Lee Hecht Harrison (LHH), a talent development and transition company, and Compensation Resources, Inc., a consulting firm specializing in the design and implementation of organization-wide compensation programs, surveyed 350 senior Human Resources executives and leaders who are responsible for helping their organizations manage talent. The main topics explored in the study include severance, outplacement, redeployment, stay bonuses, and early retirement programs.
Among the major findings in the 2017-2018 Severance & Separation Benefits Study is that severance remains the method-of-choice for organizations concerned with protecting employer brand: almost all businesses (97%) in the study said they offer some form of severance.
However, the study found only 55% have formal, written severance policies. That is a decline from the 2011 survey results, when 65% had formal severance policies.
The survey of Human Resources managers also revealed that fewer businesses are setting firm minimum and maximum severance amounts. In 2011, more than 70% of businesses had written policies on minimum and maximum severance; by 2017, it dropped to just over half (52%).
Notwithstanding these trends, the message from Human Resources professionals was clear: Severance and separation benefits that include new approaches to outplacement continue to play a key role in the war for talent.
“We’re definitely seeing more companies moving away from formal, written policies in favor of more flexible terms,” said Greg Simpson, Senior Vice President and Career Transition Practice Leader at Lee Hecht Harrison. “That having been said, the survey shows clearly that severance and separation benefits remain among the best ways for a company to protect its brand.”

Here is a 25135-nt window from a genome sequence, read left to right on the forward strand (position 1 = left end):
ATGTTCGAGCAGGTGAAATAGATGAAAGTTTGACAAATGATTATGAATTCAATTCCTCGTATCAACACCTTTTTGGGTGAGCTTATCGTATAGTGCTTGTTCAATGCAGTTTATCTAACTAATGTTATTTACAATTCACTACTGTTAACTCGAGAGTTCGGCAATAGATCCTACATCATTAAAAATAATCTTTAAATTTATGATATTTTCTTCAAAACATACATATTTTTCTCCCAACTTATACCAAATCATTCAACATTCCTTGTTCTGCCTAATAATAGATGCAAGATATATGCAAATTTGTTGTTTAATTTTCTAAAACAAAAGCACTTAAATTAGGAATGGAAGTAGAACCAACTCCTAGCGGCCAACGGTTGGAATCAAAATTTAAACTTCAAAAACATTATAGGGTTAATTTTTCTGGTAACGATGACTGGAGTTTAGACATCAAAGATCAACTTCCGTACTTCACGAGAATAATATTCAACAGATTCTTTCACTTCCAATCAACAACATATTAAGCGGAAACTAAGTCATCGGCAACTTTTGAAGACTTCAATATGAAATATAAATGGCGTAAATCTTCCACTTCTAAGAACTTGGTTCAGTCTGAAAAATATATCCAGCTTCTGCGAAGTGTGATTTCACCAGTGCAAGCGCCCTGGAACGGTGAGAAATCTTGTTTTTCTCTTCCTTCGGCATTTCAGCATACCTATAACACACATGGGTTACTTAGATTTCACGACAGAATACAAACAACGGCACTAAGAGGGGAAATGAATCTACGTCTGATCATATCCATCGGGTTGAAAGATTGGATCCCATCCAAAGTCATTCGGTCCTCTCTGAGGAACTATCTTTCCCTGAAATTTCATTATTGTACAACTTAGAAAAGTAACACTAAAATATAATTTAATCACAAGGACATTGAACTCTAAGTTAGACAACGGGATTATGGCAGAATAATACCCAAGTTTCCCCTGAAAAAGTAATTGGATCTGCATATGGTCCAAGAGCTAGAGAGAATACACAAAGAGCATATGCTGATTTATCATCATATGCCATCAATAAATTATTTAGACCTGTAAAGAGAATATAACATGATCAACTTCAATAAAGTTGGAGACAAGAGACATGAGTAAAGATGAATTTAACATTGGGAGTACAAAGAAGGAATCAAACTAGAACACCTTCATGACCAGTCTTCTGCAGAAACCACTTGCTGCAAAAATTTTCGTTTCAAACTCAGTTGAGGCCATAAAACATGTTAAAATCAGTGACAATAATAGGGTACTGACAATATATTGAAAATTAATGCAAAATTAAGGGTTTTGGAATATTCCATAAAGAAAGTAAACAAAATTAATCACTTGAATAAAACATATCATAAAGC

Driven by the relentless technological and demographic changes in today’s economy, Simpson said most companies are in a constant state of transformation—eliminating jobs while at the same time opening up new opportunities. The LHH survey shows that severance and separation benefits are key tools in the management of transformation initiatives.
The research also identifies how the redeployment of talent—placing people in new roles within the organization as opposed to simply laying them off—is an underutilized strategy. Only 19% of surveyed organizations have implemented some form of redeployment program.
“Redeploying talent leverages an organization’s internal talent management systems to match employees with open internal positions,” Simpson added. “This can help retain valued talent while eliminating risk from high turnover and, ultimately, reduce severance costs.”